Whittier parent Manuel Beltran said parents will stick it out by using electric heaters. "They want us to run away but we are not going to," Manuel said, "We are not going anywhere!" Concerned citizens who want to support the Whittier parents and their fight to keep the fieldhouse as a library can donate these items to the parents: Books, book stands, bottled water, coffee, markers, scotch tape, posters, heat lamps, glue sticks, colored paper, dry-erase markers and blankets. These items can be dropped off at Whittier Elemwentary School Fieldhouse, 1900 W. 23rd Street, Chicago, IL 60608. Thanking you in advance.

October 6, 2010 at 10:45 AM

By: Susan Ohanian

La Casita

I've posted pleas on my website for people to donate books and I am getting responses. From California to Massachusetts, books are on their way.

Thank you, Substance, for the ongoing coverage.

Thank you, La Casita parents.

Susan Ohanian

October 6, 2010 at 1:30 PM

By: Anne Scheetz

questions about donations

Can donations be dropped off at any time?

Are you asking for ground coffee so that you can brew your own, or for coffee that is already made?

Thanks!

October 6, 2010 at 1:41 PM

By: Chris

La Casita donations

There are people around the fieldhouse throughout the day and night. Either ground coffee or already made is appreciated. The pre-made coffee is probably better after 11 or midnight (so that it's warm when folks get sleepy).

Thank you, Anne!

October 7, 2010 at 3:33 PM

By: Matt Farmer

Whittier Sit-In

http://www.huffingtonpost.com/matt-farmer/waiting-for-libraryman_b_749659.html

October 7, 2010 at 4:29 PM

By: The Retired Principal (RP)

Whittier Fieldhouse/Library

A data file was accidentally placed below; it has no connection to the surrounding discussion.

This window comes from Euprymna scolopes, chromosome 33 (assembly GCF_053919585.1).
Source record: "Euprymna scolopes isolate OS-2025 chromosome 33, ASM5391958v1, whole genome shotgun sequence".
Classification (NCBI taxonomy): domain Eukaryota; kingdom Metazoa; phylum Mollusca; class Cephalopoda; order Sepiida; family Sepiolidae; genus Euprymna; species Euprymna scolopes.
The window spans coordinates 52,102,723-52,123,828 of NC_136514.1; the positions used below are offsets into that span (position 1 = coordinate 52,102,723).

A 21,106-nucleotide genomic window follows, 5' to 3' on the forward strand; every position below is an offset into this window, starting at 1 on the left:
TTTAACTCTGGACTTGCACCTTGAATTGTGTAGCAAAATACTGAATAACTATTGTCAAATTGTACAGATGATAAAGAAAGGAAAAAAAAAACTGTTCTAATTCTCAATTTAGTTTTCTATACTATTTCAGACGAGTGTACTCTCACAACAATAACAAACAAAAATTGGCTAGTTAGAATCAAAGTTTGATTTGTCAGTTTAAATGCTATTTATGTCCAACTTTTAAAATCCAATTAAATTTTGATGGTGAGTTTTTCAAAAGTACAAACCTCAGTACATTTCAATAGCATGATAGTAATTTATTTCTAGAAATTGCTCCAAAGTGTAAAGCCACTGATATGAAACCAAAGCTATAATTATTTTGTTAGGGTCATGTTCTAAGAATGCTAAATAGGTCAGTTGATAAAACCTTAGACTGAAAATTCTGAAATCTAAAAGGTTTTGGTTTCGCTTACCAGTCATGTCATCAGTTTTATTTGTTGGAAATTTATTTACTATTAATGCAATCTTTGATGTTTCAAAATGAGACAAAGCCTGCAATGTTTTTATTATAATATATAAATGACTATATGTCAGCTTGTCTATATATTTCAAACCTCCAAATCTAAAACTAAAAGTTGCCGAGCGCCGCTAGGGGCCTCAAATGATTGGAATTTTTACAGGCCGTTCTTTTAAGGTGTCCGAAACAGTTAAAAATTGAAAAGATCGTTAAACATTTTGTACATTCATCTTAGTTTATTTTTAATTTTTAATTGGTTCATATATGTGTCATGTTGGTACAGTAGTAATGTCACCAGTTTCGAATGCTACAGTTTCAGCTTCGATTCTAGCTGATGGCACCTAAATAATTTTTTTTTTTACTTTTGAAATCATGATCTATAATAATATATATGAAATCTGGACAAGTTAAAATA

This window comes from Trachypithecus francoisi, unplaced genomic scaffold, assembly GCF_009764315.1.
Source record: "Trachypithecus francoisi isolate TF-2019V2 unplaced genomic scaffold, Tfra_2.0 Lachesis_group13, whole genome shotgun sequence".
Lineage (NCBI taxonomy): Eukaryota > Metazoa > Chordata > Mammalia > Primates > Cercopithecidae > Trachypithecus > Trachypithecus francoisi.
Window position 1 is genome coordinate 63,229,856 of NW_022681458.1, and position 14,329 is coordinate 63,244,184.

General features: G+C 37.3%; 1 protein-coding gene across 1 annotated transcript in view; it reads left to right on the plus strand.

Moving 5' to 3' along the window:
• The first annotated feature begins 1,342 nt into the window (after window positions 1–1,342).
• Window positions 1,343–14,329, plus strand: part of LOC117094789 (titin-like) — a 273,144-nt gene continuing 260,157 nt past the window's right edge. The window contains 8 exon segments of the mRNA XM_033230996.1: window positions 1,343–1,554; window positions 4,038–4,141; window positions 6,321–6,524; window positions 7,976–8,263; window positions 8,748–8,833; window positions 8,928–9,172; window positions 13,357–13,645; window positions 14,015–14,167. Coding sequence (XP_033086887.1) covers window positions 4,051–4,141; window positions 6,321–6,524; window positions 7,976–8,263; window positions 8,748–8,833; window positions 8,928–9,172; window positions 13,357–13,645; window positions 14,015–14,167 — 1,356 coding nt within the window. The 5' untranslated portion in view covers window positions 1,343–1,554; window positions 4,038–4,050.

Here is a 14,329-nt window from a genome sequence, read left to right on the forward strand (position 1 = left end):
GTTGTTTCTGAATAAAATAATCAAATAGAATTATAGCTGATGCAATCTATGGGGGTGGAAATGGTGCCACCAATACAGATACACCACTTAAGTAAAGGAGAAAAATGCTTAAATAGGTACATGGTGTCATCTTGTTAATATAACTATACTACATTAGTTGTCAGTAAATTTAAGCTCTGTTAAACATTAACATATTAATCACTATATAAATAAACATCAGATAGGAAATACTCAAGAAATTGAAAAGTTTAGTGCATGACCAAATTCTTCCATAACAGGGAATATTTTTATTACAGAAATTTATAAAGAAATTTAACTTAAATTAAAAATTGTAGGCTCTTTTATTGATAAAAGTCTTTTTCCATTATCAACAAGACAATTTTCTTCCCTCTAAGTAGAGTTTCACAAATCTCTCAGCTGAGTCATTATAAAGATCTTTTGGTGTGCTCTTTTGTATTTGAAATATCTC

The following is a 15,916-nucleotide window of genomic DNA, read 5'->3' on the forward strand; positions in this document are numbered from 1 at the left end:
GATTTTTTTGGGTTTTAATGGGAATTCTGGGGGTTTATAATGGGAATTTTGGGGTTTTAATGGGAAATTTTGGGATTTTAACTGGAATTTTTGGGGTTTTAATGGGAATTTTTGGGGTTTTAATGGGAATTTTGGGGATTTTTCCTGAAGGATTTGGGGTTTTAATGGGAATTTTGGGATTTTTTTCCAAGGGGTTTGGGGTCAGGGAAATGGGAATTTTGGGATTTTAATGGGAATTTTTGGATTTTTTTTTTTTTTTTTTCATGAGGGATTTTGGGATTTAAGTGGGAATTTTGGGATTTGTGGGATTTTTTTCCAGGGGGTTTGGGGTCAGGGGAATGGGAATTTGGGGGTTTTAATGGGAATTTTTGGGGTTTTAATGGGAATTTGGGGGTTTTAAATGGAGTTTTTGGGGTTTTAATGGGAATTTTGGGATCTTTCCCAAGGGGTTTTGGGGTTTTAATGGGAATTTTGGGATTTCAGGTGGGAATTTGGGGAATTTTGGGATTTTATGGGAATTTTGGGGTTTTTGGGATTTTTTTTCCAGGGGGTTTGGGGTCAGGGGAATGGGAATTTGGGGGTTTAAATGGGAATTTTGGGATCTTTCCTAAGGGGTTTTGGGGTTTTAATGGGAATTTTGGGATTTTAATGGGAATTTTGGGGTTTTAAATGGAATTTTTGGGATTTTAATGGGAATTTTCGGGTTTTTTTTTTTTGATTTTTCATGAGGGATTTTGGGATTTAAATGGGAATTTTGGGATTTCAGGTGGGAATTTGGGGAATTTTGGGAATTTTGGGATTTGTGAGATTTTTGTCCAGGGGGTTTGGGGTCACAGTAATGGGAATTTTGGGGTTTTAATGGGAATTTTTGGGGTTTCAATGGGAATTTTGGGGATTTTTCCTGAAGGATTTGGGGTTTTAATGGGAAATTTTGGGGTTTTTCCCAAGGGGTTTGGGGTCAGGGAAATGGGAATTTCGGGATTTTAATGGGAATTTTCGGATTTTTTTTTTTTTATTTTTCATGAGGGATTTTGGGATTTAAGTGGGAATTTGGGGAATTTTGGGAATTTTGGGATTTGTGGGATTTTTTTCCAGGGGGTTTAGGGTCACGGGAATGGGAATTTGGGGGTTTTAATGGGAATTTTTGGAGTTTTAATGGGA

The Chicago City Council on Wednesday ordered the Chicago Public Schools to postpone demolition of the Whittier School fieldhouse and to restore heat and hot water that CPS was turned off on Monday! The Chicago City Council also ordeded the Chicago Public Schools to not do anything until the Chicago Educational Facilities Task Force releases recommendations on how facilities should be repaired or built. Illinois State Representative who is the chairperson of this taskforce has vowed to have input on this situation. Cynthia supports the Whittier parents!

October 10, 2010 at 10:15 PM

By: J.S. Whitfield

A Whittier Poem

A Summons

MEN of the North-land! where's the manly spirit

Of the true-hearted and the unshackled gone?

Sons of old freemen, do we but inherit

Their names alone?

Is the old Pilgrim spirit quenched within us,

Stoops the strong manhood of our souls so low,

That Mammon's lure or Party's wile can win us

To silence now?

Now, when our land to ruin's brink is verging,

In God's name, let us speak while there is time!

Now, when the padlocks for our lips are forging,

Silence is crime!

What! shall we henceforth humbly ask as favors

Rights all our own? In madness shall we barter,

For treacherous peace, the freedom Nature gave us,

God and our charter?

Here shall the statesman forge his human fetters,

Here the false jurist human rights deny,

And in the church, their proud and skilled abettors.

Make truth a lie?

Torture the pages of the hallowed Bible,

To sanction crime, and robbery, and blood?

And, in Oppression's hateful service, libel

Both man and God?

Shall our New England stand erect no longer,

But stoop in chains upon her downward way,

Thicker to gather on her limbs and stronger

Day after day?

Oh no; methinks from all her wild, green mountains;

From valleys where her slumbering fathers lie;

From her blue rivers and her welling fountains,

And clear, cold sky;

From her rough coast, and isles, which hungry Ocean

Gnaws with his surges; from the fisher's skiff,

With white sail swaying to the billows' motion

Round rock and cliff;

From the free fireside of her unbought farmer;

From her free laborer at his loom and wheel;

From the brown smith-shop, where, beneath the hammer,

Rings the red steel;

From each and all, if God hath not forsaken

Our land, and left us to an evil choice,

Loud as the summer thunderbolt shall waken

A People's voice.

Startling and stern! the Northern winds shall bear it

Over Potomac's to St. Mary's wave;

And buried Freedom shall awake to hear it

Within her grave.

Oh, let that voice go forth! The bondman sighing

By Santee's wave, in Mississippi's cane,

Shall feel the hope, within his bosom dying,

Revive again.

Let it go forth! The millions who are gazing

Sadly upon us from afar shall smile,

And unto God devout thanksgiving raising,

Bless us the while.